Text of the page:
Biden, right, and Ohio Gov. John Kasich at the University of Delaware.
In remarks this afternoon at the University of Delaware, former Vice President Joe Biden urged college students to embrace free speech.
Biden, a Democrat, joined John Kasich, the Republican governor of Ohio and former 2016 presidential candidate, for a special, bipartisan university event. The pair held a conversation in front of a sold-out crowd on ways “to bridge the many political and partisan divides that exist in Washington, DC, today.”
Biden gave the following response to an audience-member question on how to encourage people to “be more accepting of opposing viewpoints”:
You know, it’s interesting — when I was coming up through college and graduate school free speech was the big issue but it was the opposite. It was liberals were shouted down when they spoke and liberals have very short memories — no no, I mean this sincerely. It’s a demonstration that — what’s — what’s been lost here. The First Amendment means what it says. You’re not allowed to stand up and yell fire in this auditorium. But you are allowed to stand up and say, “Biden, I think you’re an absolute jerk,” and “Biden, I think whatever and by the way I think we should do away with,” or “I believe that race is the problem in America.”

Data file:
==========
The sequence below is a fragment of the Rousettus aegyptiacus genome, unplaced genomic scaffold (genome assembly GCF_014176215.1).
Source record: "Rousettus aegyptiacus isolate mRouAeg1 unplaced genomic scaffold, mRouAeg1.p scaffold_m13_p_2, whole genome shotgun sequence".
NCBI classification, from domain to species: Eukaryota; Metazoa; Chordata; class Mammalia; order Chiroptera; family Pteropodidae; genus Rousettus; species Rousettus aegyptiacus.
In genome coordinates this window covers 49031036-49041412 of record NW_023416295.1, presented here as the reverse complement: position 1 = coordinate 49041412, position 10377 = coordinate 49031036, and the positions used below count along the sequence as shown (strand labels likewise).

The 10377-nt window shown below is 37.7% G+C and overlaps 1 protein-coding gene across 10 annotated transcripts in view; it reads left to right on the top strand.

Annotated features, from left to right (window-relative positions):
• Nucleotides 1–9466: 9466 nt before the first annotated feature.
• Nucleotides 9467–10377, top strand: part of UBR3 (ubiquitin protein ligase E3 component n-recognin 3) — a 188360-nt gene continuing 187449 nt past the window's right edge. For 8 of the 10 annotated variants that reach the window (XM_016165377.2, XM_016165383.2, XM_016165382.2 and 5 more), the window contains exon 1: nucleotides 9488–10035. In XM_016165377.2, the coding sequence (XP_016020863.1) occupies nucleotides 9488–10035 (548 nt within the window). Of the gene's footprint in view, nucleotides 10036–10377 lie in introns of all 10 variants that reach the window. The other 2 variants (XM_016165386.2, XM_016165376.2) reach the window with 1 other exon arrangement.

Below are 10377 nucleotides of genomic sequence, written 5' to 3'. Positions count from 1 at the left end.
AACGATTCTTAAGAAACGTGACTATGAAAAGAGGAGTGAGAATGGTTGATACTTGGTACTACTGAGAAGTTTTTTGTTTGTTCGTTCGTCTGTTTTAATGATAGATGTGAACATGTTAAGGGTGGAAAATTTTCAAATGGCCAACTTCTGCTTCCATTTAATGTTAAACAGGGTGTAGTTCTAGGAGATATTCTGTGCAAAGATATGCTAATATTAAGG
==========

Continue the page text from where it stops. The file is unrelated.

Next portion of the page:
I mean, look, what we do is we hurt ourselves badly when we don’t allow the speech to take place.
Now, speech can move to the point of incitement; inciting riots, inciting — but the truth of the matter is: The incitement that occurs before the person even speaks, that falls on those who are engaged in that violence, not on the speaker. And so I got in trouble, as predicted by — by the Gov — because when that first effort at Berkeley [unintelligible], I went public and said I thought they were absolutely wrong denying the ability of the various people to go out and speak.
I mean, look, if your idea is big enough, it should be able to compete and you should be able to listen to another point of view, as virulent as it may be, and reject it, expose it. The best thing to do is let this stuff be exposed. Don’t be like these other people. Don’t give the Trumps of the world the ability to compare you to the Nazis, or you to the racists, or you to — because you’re doing the same thing. You’re silencing. That we mean what we say.
I taught constitutional law at Widener law school for 22 years. The First Amendment is one of the defining features of who we are in the Bill of Rights. And to shut it down in the name of what is appropriate is simply wrong. It’s wrong.
FIRE is encouraged by Biden’s response, and heartened by his recognition of the importance of free expression — both on campus and in larger society. We hope college and university communities nationwide will follow the former vice president’s good counsel.
Schools: University of Delaware